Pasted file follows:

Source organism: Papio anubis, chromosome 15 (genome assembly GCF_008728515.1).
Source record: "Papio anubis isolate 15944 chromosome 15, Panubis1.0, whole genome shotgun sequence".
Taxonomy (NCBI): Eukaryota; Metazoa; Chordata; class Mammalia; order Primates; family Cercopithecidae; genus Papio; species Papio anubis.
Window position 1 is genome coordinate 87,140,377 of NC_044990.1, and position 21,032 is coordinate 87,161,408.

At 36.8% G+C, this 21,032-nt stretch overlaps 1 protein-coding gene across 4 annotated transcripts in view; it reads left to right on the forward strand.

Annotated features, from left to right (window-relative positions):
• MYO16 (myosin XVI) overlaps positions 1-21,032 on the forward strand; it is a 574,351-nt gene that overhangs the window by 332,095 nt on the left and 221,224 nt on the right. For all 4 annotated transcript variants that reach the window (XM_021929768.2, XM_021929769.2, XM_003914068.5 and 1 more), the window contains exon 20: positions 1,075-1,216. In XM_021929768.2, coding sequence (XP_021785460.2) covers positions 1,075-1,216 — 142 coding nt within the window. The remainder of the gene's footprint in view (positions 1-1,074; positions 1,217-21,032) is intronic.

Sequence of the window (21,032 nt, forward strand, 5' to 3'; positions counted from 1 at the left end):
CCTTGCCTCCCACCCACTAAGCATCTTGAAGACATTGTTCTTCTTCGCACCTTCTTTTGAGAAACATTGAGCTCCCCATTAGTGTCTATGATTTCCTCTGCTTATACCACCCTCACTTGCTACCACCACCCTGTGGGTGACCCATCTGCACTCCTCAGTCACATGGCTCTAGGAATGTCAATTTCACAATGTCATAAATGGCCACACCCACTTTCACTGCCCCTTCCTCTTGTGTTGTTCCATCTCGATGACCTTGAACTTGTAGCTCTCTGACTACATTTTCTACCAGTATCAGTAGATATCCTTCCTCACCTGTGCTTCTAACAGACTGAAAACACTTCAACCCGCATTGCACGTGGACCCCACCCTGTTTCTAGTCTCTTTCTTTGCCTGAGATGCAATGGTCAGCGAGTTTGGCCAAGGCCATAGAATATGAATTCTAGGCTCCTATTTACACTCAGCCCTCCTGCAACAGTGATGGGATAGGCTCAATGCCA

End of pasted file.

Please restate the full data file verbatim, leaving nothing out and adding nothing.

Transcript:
Source organism: Papio anubis, chromosome 15 (genome assembly GCF_008728515.1).
Source record: "Papio anubis isolate 15944 chromosome 15, Panubis1.0, whole genome shotgun sequence".
Taxonomy (NCBI): Eukaryota; Metazoa; Chordata; class Mammalia; order Primates; family Cercopithecidae; genus Papio; species Papio anubis.
Window position 1 is genome coordinate 87,140,377 of NC_044990.1, and position 21,032 is coordinate 87,161,408.

At 36.8% G+C, this 21,032-nt stretch overlaps 1 protein-coding gene across 4 annotated transcripts in view; it reads left to right on the forward strand.

Annotated features, from left to right (window-relative positions):
• MYO16 (myosin XVI) overlaps positions 1-21,032 on the forward strand; it is a 574,351-nt gene that overhangs the window by 332,095 nt on the left and 221,224 nt on the right. For all 4 annotated transcript variants that reach the window (XM_021929768.2, XM_021929769.2, XM_003914068.5 and 1 more), the window contains exon 20: positions 1,075-1,216. In XM_021929768.2, coding sequence (XP_021785460.2) covers positions 1,075-1,216 — 142 coding nt within the window. The remainder of the gene's footprint in view (positions 1-1,074; positions 1,217-21,032) is intronic.

Sequence of the window (21,032 nt, forward strand, 5' to 3'; positions counted from 1 at the left end):
CCTTGCCTCCCACCCACTAAGCATCTTGAAGACATTGTTCTTCTTCGCACCTTCTTTTGAGAAACATTGAGCTCCCCATTAGTGTCTATGATTTCCTCTGCTTATACCACCCTCACTTGCTACCACCACCCTGTGGGTGACCCATCTGCACTCCTCAGTCACATGGCTCTAGGAATGTCAATTTCACAATGTCATAAATGGCCACACCCACTTTCACTGCCCCTTCCTCTTGTGTTGTTCCATCTCGATGACCTTGAACTTGTAGCTCTCTGACTACATTTTCTACCAGTATCAGTAGATATCCTTCCTCACCTGTGCTTCTAACAGACTGAAAACACTTCAACCCGCATTGCACGTGGACCCCACCCTGTTTCTAGTCTCTTTCTTTGCCTGAGATGCAATGGTCAGCGAGTTTGGCCAAGGCCATAGAATATGAATTCTAGGCTCCTATTTACACTCAGCCCTCCTGCAACAGTGATGGGATAGGCTCAATGCCA